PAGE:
The Fourth District Court of Appeals recently issued two decisions upholding workplace policies requiring COVID-19 vaccination and/or testing for public employees.   In Graham v. Pekin Fire Department, several current and former employees asked a Sangamon County court to issue a temporary restraining order (TRO) barring various public employers, Governor Pritzker, and the Illinois Department of Public Health from enforcing a workplace policy requiring all employees either to be vaccinated against COVID-19 or, alternatively, to undergo regular testing for COVID-19. The employees maintained that the vaccination and testing policy was invalid because only the IDPH has the authority to quarantine
Continue Reading Appellate Court Rules on Local Government COVID Workplace Policies

The Illinois Supreme Court recently issued an opinion limiting the application of absolute immunity for local public entities and public employees under Section 4-106(b) of the Tort Immunity Act (Act) as it relates to prisoners in custody. Robinson v. Village of Sauk Village.  Robinson filed a complaint against two municipalities and individual police officers (collectively, Defendants) to recover for injuries he suffered after he was hit by a vehicle that had been fleeing the Defendant police officers. Police had received a stolen vehicle report, located the vehicle in motion, and attempted to stop it with emergency lights. The vehicle fled
Continue Reading IL Supreme Court Narrows Absolute Immunity for Injuries Resulting from Escaping Prisoners

A requester submitted a FOIA request to the Chicago Police Department (CPD) asking for records related to a 2019 officer-involved shooting of a juvenile. CPD denied the request, arguing that the juvenile law enforcement records were specifically prohibited from disclosure under the Juvenile Court Act of 1987 (JCA). The requestor subseuqently filed a lawsuit alleging that CPD had violated FOIA by failing to provide the responsive juvenile law enforcement records. The trial court ruled in favor of the requestor, finding that the JCA’s privacy protections for juvenile law enforcement records ended upon a minor’s death, meaning the requester was entitled
Continue Reading Court Addresses Juvenile Records in FOIA Case

The US Supreme Court just issued an opinion in a case challenging the City of Austin’s sign regulations. This case overturns the Court of Appeals ruling finding the City’s sign regulations to be unconstitutional and seems to offer welcome relief to municipalities struggling to regulate off-premise signs after the Court’s 2015 ruling in Reed v. Gilbert. City of Austin v. Reagan. Like many other municipalities, the City of Austin, Texas has enacted sign regulations that restrict off-premises signs. Under the City’s sign code, no new off-premises sign can be installed, and existing off-premises signs are “grandfathered,” meaning they can
Continue Reading Supreme Court Issues Decision in Challenge to Austin’s Sign Regulations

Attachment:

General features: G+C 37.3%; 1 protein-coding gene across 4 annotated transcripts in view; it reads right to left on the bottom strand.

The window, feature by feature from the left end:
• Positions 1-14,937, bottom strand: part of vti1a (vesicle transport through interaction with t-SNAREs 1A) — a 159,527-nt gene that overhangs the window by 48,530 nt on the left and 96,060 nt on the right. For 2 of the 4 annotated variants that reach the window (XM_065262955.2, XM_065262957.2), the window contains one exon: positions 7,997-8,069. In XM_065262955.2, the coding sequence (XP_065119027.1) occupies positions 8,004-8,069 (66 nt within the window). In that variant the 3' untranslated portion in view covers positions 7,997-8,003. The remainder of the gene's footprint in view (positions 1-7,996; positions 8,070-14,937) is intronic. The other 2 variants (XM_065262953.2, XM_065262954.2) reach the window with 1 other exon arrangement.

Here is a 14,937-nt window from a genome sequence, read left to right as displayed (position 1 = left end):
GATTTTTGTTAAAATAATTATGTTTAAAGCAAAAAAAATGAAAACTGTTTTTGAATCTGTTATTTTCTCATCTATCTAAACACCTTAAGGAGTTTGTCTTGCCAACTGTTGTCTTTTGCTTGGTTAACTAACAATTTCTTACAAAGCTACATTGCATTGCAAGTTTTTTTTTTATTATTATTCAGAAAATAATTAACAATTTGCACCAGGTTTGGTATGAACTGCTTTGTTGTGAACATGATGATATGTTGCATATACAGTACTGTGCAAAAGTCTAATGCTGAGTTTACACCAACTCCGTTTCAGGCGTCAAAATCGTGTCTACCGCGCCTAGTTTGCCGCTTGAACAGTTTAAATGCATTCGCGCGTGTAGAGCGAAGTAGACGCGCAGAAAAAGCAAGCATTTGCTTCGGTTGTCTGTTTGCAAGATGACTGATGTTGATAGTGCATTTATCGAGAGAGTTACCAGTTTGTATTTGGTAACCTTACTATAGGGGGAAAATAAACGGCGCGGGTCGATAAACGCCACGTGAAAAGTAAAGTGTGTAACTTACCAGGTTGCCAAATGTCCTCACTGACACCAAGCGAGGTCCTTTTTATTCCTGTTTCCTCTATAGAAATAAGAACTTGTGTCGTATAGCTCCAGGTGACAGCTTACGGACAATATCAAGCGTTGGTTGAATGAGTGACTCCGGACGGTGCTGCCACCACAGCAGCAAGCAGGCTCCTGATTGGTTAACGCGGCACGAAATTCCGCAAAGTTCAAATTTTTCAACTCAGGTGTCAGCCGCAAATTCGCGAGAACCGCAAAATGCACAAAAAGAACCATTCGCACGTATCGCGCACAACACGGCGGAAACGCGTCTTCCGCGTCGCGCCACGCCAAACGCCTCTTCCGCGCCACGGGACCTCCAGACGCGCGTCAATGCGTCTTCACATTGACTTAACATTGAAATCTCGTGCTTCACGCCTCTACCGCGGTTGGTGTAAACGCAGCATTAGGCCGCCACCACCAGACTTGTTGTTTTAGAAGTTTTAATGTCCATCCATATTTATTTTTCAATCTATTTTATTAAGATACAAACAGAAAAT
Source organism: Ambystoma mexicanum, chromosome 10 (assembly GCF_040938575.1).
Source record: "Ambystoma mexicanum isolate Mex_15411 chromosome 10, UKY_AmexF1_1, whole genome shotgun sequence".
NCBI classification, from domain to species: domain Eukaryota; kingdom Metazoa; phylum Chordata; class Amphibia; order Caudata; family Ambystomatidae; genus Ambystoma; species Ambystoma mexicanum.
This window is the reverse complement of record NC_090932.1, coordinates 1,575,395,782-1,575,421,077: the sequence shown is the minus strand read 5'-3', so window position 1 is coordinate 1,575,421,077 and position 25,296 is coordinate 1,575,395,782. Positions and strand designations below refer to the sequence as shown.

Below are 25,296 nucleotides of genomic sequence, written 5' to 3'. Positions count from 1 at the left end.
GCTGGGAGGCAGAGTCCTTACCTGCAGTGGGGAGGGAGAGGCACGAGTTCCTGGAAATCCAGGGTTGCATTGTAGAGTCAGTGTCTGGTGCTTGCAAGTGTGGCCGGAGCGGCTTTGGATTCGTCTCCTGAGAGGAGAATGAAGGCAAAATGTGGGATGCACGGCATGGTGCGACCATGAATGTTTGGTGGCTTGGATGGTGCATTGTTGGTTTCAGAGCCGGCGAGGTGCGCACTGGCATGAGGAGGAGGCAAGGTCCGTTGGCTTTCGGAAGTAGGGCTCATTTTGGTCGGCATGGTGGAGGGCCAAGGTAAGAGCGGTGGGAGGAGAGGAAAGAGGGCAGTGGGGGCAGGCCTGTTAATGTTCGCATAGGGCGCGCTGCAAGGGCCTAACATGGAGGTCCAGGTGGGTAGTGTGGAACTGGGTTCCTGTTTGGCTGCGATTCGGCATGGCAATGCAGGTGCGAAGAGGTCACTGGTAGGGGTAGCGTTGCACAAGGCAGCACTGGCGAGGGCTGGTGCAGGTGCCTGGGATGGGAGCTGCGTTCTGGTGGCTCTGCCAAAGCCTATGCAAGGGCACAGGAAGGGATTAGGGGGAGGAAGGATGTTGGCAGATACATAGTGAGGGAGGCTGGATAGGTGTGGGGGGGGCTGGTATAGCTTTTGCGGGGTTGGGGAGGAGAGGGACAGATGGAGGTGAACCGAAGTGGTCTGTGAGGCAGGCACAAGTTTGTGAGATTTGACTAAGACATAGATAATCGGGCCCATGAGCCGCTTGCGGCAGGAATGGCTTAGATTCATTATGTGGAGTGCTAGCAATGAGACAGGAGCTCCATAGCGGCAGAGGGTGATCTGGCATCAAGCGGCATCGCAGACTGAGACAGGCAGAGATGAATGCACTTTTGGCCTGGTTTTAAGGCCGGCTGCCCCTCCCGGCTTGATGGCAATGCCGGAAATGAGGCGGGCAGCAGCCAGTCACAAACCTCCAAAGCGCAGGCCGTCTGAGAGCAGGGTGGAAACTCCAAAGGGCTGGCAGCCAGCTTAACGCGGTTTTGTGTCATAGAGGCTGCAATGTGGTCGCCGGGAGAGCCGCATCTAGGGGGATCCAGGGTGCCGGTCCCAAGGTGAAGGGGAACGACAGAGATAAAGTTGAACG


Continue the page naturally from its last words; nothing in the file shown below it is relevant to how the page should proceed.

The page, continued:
In November 2021, a reporter submitted a FOIA request to the City of Chicago Department of Human Resources (Department) seeking disciplinary records and complaints of racism, harassment, and discrimination filed against City employees. The Department released some redacted records, but withheld the remaining records citing the personal privacy and deliberative process exemptions. After the reporter appealed the partial denial to the PAC, the PAC issued its fifth binding opinion of the year concluding that the Department violated FOIA by improperly withholding responsive records. PAC Op. 22-005.

Specifically, the PAC found that disclosing most of the withheld complaints would not constitute
Continue Reading PAC Orders Release of Disciplinary Complaints in 5th Binding Opinion

Many local government officers and employees are required to file a statement of economic interests each year and the new questions on this year’s form are causing confusion for many filers. However, a careful review of the definitions in the new law will make the questions easier to answer. Email your questions to! — Resources — Secretary of State Guidance for Statements of Economic Interests — Credits — Producer: Daniel J. Bolin Executive Producers: Keri-Lyn Krafthefer, Julie Tappendorf Chair: Daniel J. Bolin Engineers: Ricardo Perez, Matt Smith This podcast is provided as a service to our public
Continue Reading 63: Statement of Economic Interests

In 2020, an individual submitted a FOIA request to the Cook County State’s Attorney’s Office (SAO) seeking certain information related to victim/witness relocations. In response, the SAO provided certain non-exempt records, but withheld other records based on several asserted FOIA exemptions, including the personal privacy exemption as well as exemptions that apply to criminal and law enforcement records. The requestor sued the SAO claiming that the SAO violated FOIA by failing to prove that the withheld records were exempt from disclosure under the asserted exemptions. The trial court ruled in favor of the SAO, finding that the SAO sufficiently demonstrated
Continue Reading Appellate Court Directs Trial Court to Review Relocated Witness Records Requested by FOIA

An Illinois appellate court recently interpreted a provision in the Pension Code regarding the timing of receipt of surviving spouse benefits. Thornley v. Board of Trustees of River Forest Police Pension Fund.A police offer retired in 2015, and then passed away three years later. His spouse applied for surviving benefits under the Pension Code. The Pension Board granted the application, but determined that the spouse was not entitled to benefits immediately because the deceased officer, had he lived, would not have been entitled to benefits until he reached age 60 (he was a deferred pensioner). The spouse sued, claiming
Continue Reading Court Interprets Pension Code Provision on Survivor Benefits